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Perseids Meteor Shower

Will the skies clear?



The Perseids meteor shower is visible each year with the peak occurring between August 12th and 13th. This year up to 80 meteors per hour could be visible as the Earth travels through the debris of Comet Swift Tuttle. Unfortunately a three quarters full moon lighting up the sky means viewing conditions won't be ideal even if the clouds remain at bay.

Perseid meteor

Perseid meteor - 13 Aug. 2013" by Kim MyoungSung - meteo (missed focus). Licensed under CC BY 2.0 via Wikimedia Commons

Cloud forecasts

The latest cloud casts are painting a reasonably promising picture. The Arpege 00z computer model run from Wednesday 9th August shows clear skies early on Saturday night but later on cloudier conditions push in from the west. Nonetheless southern and eastern regions remain mostly clear.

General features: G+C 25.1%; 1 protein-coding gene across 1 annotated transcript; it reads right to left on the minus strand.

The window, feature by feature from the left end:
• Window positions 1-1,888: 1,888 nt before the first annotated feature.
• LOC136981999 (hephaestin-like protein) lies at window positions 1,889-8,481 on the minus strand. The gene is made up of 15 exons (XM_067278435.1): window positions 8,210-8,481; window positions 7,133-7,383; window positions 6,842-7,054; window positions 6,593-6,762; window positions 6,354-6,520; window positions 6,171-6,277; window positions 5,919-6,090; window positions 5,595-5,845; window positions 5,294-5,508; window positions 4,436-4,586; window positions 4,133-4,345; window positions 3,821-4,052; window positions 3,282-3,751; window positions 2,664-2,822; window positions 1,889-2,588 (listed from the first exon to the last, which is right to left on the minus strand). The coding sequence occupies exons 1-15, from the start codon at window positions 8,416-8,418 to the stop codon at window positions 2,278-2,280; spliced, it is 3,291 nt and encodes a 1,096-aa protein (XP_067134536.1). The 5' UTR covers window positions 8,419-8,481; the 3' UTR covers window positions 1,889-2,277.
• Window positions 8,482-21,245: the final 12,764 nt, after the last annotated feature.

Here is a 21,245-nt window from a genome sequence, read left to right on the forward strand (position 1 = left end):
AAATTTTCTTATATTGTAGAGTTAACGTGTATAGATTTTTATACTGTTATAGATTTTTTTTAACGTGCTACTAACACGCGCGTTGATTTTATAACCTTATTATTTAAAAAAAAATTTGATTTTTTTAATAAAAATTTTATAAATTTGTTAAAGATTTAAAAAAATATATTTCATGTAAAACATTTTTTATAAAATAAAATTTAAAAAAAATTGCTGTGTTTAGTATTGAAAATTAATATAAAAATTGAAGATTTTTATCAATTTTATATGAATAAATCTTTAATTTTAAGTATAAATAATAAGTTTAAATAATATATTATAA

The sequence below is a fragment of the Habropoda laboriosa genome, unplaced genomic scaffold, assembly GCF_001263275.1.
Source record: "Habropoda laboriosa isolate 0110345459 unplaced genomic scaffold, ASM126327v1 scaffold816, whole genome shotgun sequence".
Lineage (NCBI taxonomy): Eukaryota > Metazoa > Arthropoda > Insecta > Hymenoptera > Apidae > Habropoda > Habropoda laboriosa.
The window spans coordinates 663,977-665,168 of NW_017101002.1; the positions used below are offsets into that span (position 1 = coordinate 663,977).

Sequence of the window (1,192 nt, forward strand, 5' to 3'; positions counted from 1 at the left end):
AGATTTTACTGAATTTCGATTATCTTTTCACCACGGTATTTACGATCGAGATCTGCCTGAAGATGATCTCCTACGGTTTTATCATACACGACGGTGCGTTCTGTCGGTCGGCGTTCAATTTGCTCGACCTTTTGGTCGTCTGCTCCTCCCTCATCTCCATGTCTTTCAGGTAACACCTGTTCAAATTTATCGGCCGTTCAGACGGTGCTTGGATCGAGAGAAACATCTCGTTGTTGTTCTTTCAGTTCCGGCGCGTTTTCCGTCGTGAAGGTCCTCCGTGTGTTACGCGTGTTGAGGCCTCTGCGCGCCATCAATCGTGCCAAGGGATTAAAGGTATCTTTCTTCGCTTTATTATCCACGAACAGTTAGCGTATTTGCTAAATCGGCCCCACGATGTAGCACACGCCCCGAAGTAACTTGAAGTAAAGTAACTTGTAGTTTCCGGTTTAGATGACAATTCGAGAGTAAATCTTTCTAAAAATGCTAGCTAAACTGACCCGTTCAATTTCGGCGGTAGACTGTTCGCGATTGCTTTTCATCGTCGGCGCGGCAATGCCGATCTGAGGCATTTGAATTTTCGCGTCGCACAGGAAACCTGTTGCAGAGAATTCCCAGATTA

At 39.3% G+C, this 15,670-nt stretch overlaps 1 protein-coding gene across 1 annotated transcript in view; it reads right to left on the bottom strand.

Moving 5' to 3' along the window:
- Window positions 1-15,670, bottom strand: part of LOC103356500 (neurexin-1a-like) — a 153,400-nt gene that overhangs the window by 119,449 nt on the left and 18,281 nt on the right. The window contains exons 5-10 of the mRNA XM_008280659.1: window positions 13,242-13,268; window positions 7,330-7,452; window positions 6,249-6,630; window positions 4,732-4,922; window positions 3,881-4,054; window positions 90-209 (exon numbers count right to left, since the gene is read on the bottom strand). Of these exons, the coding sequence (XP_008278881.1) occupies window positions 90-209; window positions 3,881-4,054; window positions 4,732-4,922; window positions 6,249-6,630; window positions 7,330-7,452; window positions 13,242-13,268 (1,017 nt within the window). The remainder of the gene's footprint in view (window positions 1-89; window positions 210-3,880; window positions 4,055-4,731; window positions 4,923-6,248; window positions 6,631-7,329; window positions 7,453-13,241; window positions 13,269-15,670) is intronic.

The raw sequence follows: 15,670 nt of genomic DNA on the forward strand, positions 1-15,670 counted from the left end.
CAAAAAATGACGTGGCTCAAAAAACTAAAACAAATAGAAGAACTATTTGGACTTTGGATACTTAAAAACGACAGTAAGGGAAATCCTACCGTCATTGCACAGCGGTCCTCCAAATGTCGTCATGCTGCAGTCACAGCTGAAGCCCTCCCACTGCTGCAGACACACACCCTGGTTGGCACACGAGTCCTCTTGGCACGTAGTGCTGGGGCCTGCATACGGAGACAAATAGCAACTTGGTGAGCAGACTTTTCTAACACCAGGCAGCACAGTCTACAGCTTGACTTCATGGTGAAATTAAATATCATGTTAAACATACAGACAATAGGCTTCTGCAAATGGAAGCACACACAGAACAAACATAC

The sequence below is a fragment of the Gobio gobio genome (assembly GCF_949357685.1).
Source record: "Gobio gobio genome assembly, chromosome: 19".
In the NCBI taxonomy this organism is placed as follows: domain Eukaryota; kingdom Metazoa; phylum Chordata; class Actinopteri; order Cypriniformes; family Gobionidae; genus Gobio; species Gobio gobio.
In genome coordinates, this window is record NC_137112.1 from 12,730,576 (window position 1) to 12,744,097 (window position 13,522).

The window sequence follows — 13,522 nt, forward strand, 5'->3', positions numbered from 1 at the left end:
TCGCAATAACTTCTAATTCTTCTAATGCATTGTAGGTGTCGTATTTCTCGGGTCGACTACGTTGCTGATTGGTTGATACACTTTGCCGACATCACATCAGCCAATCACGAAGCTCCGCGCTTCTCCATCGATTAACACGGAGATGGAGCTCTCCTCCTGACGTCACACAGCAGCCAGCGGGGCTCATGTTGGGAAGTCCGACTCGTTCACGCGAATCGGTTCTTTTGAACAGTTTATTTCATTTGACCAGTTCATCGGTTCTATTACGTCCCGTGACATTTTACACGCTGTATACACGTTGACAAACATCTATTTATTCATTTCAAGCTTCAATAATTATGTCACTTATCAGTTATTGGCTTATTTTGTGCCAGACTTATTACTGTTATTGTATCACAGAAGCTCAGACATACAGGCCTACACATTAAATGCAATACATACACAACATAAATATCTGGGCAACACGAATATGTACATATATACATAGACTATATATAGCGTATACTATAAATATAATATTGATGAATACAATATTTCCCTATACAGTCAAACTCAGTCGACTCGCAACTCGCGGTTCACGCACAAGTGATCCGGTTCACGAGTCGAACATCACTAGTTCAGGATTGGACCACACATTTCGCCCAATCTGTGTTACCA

Arpege 00z forecast cloud cover for 00:00GMT

Arpege cloudcast 1


Arpege 00z forecast cloud cover for 03:00GMT

Arpege cloudcast 2
To see the latest charts use these resources:

Arpege hourly cloud forecast charts

Astronomy weather forecasts

You can also check cloud forecast charts from the Global Forecast System (GFS) model.

GFS cloud forecast charts


The prospects for viewing the Perseids look reasonable at the time of publication. This morning's Arpege computer model run shows clear spells in all areas during the early part of Saturday night, but cloud pushes across northern and western areas later on. At this range there is uncertainty about the forecast details and the latest run of the lower resolution GFS06z model shows the clear skies lasting longer.



Dry and warm day for most


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